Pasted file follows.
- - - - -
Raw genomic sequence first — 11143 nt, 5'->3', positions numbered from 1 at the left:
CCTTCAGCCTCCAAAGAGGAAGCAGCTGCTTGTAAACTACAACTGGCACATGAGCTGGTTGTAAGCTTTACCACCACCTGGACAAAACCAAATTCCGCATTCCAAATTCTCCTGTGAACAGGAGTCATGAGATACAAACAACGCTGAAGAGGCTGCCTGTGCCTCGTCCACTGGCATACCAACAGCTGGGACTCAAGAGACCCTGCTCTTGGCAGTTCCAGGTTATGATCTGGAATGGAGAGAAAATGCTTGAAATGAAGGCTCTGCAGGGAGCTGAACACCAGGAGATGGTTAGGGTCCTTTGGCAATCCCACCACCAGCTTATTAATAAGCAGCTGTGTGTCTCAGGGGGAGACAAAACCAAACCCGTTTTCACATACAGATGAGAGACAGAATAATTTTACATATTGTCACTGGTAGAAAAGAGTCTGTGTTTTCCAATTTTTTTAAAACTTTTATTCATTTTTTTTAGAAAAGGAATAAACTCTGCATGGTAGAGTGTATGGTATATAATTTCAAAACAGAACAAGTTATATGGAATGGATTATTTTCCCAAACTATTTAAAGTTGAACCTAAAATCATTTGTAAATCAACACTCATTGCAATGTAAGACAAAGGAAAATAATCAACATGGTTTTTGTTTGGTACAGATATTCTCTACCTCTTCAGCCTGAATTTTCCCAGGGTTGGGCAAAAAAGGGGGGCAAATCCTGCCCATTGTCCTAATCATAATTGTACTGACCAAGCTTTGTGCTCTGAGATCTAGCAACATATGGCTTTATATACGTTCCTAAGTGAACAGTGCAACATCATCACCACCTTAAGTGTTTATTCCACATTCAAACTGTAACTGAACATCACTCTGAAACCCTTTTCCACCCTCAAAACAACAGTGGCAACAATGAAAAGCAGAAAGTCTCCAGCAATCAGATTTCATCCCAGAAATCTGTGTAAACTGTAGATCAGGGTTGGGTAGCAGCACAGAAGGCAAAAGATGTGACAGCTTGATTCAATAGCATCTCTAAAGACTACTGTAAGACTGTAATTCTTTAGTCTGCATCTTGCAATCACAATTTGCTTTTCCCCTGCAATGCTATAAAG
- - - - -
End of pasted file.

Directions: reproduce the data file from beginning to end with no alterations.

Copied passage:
Raw genomic sequence first — 11143 nt, 5'->3', positions numbered from 1 at the left:
CCTTCAGCCTCCAAAGAGGAAGCAGCTGCTTGTAAACTACAACTGGCACATGAGCTGGTTGTAAGCTTTACCACCACCTGGACAAAACCAAATTCCGCATTCCAAATTCTCCTGTGAACAGGAGTCATGAGATACAAACAACGCTGAAGAGGCTGCCTGTGCCTCGTCCACTGGCATACCAACAGCTGGGACTCAAGAGACCCTGCTCTTGGCAGTTCCAGGTTATGATCTGGAATGGAGAGAAAATGCTTGAAATGAAGGCTCTGCAGGGAGCTGAACACCAGGAGATGGTTAGGGTCCTTTGGCAATCCCACCACCAGCTTATTAATAAGCAGCTGTGTGTCTCAGGGGGAGACAAAACCAAACCCGTTTTCACATACAGATGAGAGACAGAATAATTTTACATATTGTCACTGGTAGAAAAGAGTCTGTGTTTTCCAATTTTTTTAAAACTTTTATTCATTTTTTTTAGAAAAGGAATAAACTCTGCATGGTAGAGTGTATGGTATATAATTTCAAAACAGAACAAGTTATATGGAATGGATTATTTTCCCAAACTATTTAAAGTTGAACCTAAAATCATTTGTAAATCAACACTCATTGCAATGTAAGACAAAGGAAAATAATCAACATGGTTTTTGTTTGGTACAGATATTCTCTACCTCTTCAGCCTGAATTTTCCCAGGGTTGGGCAAAAAAGGGGGGCAAATCCTGCCCATTGTCCTAATCATAATTGTACTGACCAAGCTTTGTGCTCTGAGATCTAGCAACATATGGCTTTATATACGTTCCTAAGTGAACAGTGCAACATCATCACCACCTTAAGTGTTTATTCCACATTCAAACTGTAACTGAACATCACTCTGAAACCCTTTTCCACCCTCAAAACAACAGTGGCAACAATGAAAAGCAGAAAGTCTCCAGCAATCAGATTTCATCCCAGAAATCTGTGTAAACTGTAGATCAGGGTTGGGTAGCAGCACAGAAGGCAAAAGATGTGACAGCTTGATTCAATAGCATCTCTAAAGACTACTGTAAGACTGTAATTCTTTAGTCTGCATCTTGCAATCACAATTTGCTTTTCCCCTGCAATGCTATAAAG